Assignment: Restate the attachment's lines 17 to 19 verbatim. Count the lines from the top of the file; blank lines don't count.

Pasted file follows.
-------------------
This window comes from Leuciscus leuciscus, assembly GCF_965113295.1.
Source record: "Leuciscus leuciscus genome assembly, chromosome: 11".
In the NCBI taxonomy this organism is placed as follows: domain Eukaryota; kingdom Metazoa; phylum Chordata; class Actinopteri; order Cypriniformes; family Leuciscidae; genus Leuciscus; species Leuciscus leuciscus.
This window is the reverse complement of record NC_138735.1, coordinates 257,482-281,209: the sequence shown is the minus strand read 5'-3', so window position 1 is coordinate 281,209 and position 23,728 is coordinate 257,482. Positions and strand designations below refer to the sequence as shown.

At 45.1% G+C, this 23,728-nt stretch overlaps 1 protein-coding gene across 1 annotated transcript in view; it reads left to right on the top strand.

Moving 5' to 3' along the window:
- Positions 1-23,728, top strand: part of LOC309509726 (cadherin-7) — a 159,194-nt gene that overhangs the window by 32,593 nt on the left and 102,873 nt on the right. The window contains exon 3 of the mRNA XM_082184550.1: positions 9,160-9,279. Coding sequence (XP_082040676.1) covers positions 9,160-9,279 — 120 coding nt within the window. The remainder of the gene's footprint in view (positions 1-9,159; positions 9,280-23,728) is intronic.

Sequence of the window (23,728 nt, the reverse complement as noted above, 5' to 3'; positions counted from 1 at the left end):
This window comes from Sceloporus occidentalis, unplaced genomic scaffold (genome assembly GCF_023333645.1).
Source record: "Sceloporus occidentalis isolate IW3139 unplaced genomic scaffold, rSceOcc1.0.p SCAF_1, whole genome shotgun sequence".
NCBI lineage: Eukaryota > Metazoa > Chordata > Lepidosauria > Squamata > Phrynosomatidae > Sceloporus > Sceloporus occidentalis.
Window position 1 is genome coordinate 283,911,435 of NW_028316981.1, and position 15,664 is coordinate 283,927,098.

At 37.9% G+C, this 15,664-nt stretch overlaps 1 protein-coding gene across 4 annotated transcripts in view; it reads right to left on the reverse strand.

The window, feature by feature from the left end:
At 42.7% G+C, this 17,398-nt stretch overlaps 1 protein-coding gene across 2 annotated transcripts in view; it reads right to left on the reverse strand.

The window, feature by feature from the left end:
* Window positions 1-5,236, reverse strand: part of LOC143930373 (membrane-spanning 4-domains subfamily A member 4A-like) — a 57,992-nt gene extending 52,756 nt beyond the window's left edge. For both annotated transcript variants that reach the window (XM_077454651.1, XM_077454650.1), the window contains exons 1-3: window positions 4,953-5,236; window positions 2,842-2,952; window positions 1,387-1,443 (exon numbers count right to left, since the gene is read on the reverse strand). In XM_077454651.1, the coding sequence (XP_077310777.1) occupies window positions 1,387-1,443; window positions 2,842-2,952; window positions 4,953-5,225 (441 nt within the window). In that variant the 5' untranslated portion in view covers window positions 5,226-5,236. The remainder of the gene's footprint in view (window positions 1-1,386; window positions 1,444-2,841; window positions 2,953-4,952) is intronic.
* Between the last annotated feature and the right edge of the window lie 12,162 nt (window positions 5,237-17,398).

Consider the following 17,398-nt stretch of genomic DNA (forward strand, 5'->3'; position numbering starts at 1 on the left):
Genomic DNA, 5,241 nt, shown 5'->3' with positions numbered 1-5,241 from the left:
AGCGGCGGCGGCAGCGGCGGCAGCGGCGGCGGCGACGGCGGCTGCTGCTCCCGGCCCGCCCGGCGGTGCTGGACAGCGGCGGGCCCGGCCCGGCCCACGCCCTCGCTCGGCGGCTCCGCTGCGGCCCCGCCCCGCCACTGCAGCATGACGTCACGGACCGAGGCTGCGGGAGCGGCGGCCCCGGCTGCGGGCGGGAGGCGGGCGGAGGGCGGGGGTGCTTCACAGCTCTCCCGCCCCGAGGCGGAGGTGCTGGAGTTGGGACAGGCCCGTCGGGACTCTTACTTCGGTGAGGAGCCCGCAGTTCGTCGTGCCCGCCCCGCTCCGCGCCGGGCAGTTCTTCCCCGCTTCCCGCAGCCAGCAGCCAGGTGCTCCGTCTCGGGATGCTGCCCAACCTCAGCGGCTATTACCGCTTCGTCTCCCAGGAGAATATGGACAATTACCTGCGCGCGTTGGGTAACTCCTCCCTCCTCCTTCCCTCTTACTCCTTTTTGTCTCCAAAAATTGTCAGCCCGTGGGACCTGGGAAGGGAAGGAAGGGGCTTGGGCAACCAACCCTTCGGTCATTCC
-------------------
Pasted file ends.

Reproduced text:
* Window positions 1-5,236, reverse strand: part of LOC143930373 (membrane-spanning 4-domains subfamily A member 4A-like) — a 57,992-nt gene extending 52,756 nt beyond the window's left edge. For both annotated transcript variants that reach the window (XM_077454651.1, XM_077454650.1), the window contains exons 1-3: window positions 4,953-5,236; window positions 2,842-2,952; window positions 1,387-1,443 (exon numbers count right to left, since the gene is read on the reverse strand). In XM_077454651.1, the coding sequence (XP_077310777.1) occupies window positions 1,387-1,443; window positions 2,842-2,952; window positions 4,953-5,225 (441 nt within the window). In that variant the 5' untranslated portion in view covers window positions 5,226-5,236. The remainder of the gene's footprint in view (window positions 1-1,386; window positions 1,444-2,841; window positions 2,953-4,952) is intronic.
* Between the last annotated feature and the right edge of the window lie 12,162 nt (window positions 5,237-17,398).

Consider the following 17,398-nt stretch of genomic DNA (forward strand, 5'->3'; position numbering starts at 1 on the left):